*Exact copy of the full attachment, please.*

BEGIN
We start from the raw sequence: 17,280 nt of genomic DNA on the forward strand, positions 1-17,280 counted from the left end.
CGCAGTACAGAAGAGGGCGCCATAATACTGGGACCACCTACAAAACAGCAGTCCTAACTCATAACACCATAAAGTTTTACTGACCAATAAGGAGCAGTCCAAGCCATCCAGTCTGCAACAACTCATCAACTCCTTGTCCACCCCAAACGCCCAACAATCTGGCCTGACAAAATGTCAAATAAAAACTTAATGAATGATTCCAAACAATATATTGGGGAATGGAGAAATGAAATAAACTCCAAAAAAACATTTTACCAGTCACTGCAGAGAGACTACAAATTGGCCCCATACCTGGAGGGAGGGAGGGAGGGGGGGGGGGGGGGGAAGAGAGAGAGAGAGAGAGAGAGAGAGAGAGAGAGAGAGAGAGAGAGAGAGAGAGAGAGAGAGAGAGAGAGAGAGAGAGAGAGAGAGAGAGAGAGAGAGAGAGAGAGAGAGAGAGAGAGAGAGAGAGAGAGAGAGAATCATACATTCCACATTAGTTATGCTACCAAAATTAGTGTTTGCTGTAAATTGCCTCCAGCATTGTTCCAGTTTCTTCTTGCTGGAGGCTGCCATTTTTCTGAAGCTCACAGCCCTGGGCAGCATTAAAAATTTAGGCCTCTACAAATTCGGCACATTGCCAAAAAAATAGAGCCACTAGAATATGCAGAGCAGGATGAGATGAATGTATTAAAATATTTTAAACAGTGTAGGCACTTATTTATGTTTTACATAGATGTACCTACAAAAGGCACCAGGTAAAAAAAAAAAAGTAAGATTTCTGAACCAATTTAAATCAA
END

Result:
We start from the raw sequence: 17,280 nt of genomic DNA on the forward strand, positions 1-17,280 counted from the left end.
CGCAGTACAGAAGAGGGCGCCATAATACTGGGACCACCTACAAAACAGCAGTCCTAACTCATAACACCATAAAGTTTTACTGACCAATAAGGAGCAGTCCAAGCCATCCAGTCTGCAACAACTCATCAACTCCTTGTCCACCCCAAACGCCCAACAATCTGGCCTGACAAAATGTCAAATAAAAACTTAATGAATGATTCCAAACAATATATTGGGGAATGGAGAAATGAAATAAACTCCAAAAAAACATTTTACCAGTCACTGCAGAGAGACTACAAATTGGCCCCATACCTGGAGGGAGGGAGGGAGGGGGGGGGGGGGGGGAAGAGAGAGAGAGAGAGAGAGAGAGAGAGAGAGAGAGAGAGAGAGAGAGAGAGAGAGAGAGAGAGAGAGAGAGAGAGAGAGAGAGAGAGAGAGAGAGAGAGAGAGAGAGAGAGAGAGAGAGAGAGAGAGAGAGAGAATCATACATTCCACATTAGTTATGCTACCAAAATTAGTGTTTGCTGTAAATTGCCTCCAGCATTGTTCCAGTTTCTTCTTGCTGGAGGCTGCCATTTTTCTGAAGCTCACAGCCCTGGGCAGCATTAAAAATTTAGGCCTCTACAAATTCGGCACATTGCCAAAAAAATAGAGCCACTAGAATATGCAGAGCAGGATGAGATGAATGTATTAAAATATTTTAAACAGTGTAGGCACTTATTTATGTTTTACATAGATGTACCTACAAAAGGCACCAGGTAAAAAAAAAAAAGTAAGATTTCTGAACCAATTTAAATCAA